According to Spots, 42.7 million households in the U.S. own cats and cat-owning households have an average of two cats each. While having multiple cats in a household can lead to more love and cuddles, it can also result in a higher risk of aggression.
Cats can become aggressive when they feel like their territory has been invaded or when they must compete for resources within the home. Physical confrontations can occur between felines, resulting in potential injury. Once this behavior is established, it can be difficult to stop.
Curbing aggression in multi-cat households requires pet owners to recognize the early signs of aggression and create a plan to consistently prevent the cats from acting out. Check out these signs of territorial behaviors and how you can reduce or prevent these aggressive interactions.
Signs of Aggression in Cats
Cats communicate with each other in a number of ways, and in some cases, this communication is aggressive in nature. As natural territorial creatures, cats are compelled to guard and protect things that they perceive to belong to them, such as a food bowl, litter box, or toy. Bringing a new kitten or cat into the household can lead to resource aggression or general territorial behavior.
Some warning signs that could indicate that your cat is about to be aggressive or become physical include the following:
- Growling or hissing
- Dilated pupils
- Hair standing up on the back of the neck
- Ears and/or whiskers held flat or pointing straight out or down
- Crouching into a small position or backing into a corner
- Trying to appear as large as possible
- Flashing tail
Reducing Conflict Between Cats
Keeping the peace between cats in the same household requires some intervention from pet owners. Here are some things that you can do to help reduce conflict between pets in a multi-cat household:
- Provide Ample Resources
Resource guarding is one of the most common reasons that cats in multi-cat households exhibit aggressive behaviors. The fewer resources available to cats, the more aggressive they can become. Ensure that the cats in your home have access to sufficient resources. Ideally, each cat should have its own feeding station and litter box.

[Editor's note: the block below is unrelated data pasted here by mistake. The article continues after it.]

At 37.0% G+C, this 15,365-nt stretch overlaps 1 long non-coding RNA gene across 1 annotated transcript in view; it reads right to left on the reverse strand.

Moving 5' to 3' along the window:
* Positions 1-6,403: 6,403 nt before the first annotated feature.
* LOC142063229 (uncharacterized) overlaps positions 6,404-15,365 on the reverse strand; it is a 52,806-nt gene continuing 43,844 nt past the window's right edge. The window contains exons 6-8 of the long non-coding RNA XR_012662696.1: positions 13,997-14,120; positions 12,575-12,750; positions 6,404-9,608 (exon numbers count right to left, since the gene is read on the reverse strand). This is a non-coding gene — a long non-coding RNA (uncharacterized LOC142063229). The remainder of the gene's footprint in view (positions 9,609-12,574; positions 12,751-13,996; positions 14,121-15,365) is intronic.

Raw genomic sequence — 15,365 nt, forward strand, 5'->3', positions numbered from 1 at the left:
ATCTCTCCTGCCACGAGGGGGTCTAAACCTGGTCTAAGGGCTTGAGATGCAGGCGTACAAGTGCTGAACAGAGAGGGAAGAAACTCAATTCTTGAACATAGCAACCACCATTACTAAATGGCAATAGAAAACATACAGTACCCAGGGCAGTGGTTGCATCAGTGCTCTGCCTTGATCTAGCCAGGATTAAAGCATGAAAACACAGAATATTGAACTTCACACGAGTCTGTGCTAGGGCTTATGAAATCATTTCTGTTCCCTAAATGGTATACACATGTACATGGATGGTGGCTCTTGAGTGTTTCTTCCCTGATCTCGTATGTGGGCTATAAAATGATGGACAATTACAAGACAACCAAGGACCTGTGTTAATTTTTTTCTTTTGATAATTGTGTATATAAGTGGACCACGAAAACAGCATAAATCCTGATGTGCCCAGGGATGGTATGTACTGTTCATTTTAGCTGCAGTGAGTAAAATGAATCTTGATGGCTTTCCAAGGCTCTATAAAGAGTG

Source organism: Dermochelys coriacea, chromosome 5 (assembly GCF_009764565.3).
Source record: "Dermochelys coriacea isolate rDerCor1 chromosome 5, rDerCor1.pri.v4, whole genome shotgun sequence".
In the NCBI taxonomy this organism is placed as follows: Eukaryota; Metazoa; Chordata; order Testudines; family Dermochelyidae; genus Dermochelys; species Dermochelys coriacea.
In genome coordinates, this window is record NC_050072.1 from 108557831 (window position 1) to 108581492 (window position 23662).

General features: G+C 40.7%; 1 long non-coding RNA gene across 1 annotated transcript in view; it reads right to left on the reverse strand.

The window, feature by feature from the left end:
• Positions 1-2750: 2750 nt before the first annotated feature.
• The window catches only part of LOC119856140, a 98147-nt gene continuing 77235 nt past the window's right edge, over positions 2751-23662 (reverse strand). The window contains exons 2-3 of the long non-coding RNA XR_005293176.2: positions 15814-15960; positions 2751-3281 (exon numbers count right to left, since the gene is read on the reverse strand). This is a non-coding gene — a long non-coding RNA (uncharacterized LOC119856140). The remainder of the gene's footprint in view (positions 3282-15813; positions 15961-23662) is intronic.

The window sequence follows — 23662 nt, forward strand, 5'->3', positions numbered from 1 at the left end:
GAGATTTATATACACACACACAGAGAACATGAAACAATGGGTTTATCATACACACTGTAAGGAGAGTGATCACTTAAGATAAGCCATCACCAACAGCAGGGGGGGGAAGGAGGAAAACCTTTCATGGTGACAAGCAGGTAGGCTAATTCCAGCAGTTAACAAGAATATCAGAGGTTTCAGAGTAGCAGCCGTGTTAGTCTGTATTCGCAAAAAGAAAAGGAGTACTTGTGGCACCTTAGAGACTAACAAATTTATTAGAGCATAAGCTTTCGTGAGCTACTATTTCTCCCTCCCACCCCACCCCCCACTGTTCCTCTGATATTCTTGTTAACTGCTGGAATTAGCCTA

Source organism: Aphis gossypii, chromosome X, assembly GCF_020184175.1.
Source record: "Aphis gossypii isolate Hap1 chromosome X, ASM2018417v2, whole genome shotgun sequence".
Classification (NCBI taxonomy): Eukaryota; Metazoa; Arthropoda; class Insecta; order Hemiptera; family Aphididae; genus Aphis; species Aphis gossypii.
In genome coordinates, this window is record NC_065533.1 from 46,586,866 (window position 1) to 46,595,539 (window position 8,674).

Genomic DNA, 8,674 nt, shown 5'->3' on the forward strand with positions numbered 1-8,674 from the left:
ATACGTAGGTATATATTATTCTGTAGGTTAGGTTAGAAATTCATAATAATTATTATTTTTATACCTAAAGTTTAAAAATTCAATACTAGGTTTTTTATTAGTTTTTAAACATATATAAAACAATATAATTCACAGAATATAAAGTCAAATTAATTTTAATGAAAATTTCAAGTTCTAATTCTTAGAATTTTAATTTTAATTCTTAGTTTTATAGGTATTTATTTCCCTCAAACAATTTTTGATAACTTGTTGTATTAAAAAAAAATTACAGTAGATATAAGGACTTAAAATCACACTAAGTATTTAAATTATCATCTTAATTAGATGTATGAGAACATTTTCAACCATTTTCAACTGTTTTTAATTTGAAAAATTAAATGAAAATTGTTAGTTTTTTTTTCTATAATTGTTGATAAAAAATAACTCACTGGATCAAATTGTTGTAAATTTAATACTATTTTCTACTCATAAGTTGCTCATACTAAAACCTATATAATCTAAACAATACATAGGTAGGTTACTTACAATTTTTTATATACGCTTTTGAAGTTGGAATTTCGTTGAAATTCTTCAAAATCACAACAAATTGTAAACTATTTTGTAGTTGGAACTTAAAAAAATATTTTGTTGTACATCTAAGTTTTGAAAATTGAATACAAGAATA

- Introduce Cats Slowly
It’s never a good idea to let a new kitten or cat run loose in the home with existing cats. For the first few days, the new cat should be kept separated in a closed room. Introduce the new kitten or cat to the existing ones through smell. Allow the new cat to sleep on a shirt or blanket and then put that piece of clothing where your other cats can become familiar with the kitten’s scent.
- Take Turns Playing
Cats rely a lot on their sense of smell to learn things about the world around them. Once you have gotten your cats used to the smell of the new kitten on a blanket, let them smell the new kitten on you. Take turns playing with the new kitten and your older cats, allowing your older cats plenty of time to sniff out the new kitten on your skin and clothes. The kitten will also have the opportunity to smell the older cats in the home.
- Release Pent-Up Energy
Cats, especially younger felines, are more likely to show aggression when they have a lot of pent-up energy. One way to release this energy is by engaging in play with your cats. Invest in a variety of stimulating toys that will help satisfy your cats’ hunting instincts and keep them busy. Distract your cats with small toys that they can chase or swat. Provide them with things they can hide and explore, such as cardboard boxes.
- Set Up Scratching Posts
Scratching posts have several functions in multi-cat households. They provide cats with a vigorous activity and can help alleviate destructive behaviors. They also play a role in marking as cats have scent glands on their paws. When they scratch, the cat’s unique scent is left on the object. If possible, set up several scratching posts throughout the home. Consider having different types of scratching posts as some cats prefer vertical scratching while others like horizontal.
- Spay and Neuter
Aggression between cats is more common when the animals have not been spayed or neutered. Intact (unneutered) males are more likely to fight one another and intact females are at risk of having litters, resulting in maternal aggression. Cats should be spayed and neutered as soon as possible, ideally around six months of age, but can also be fixed at any age.
- Recognize Signs of Stress
Some cats will not become aggressive immediately and instead, show signs of stress. It is important to recognize these signs and do your best to intervene. When stressed, your cat may appear to always be on the lookout or may constantly scan the area in an attempt to stay safe. The cat may hide away and become less tolerant of other cats. Increased scratching of their post or furniture in the home may also indicate higher-than-normal stress levels.
Managing Aggression in Multi-Cat Homes
It’s not uncommon for cats in multi-cat households to not get along. This may be an occasional problem or an ongoing issue, but either way, should be dealt with immediately. If you continue to have aggression issues between cats, consult with your vet or a veterinary behaviorist.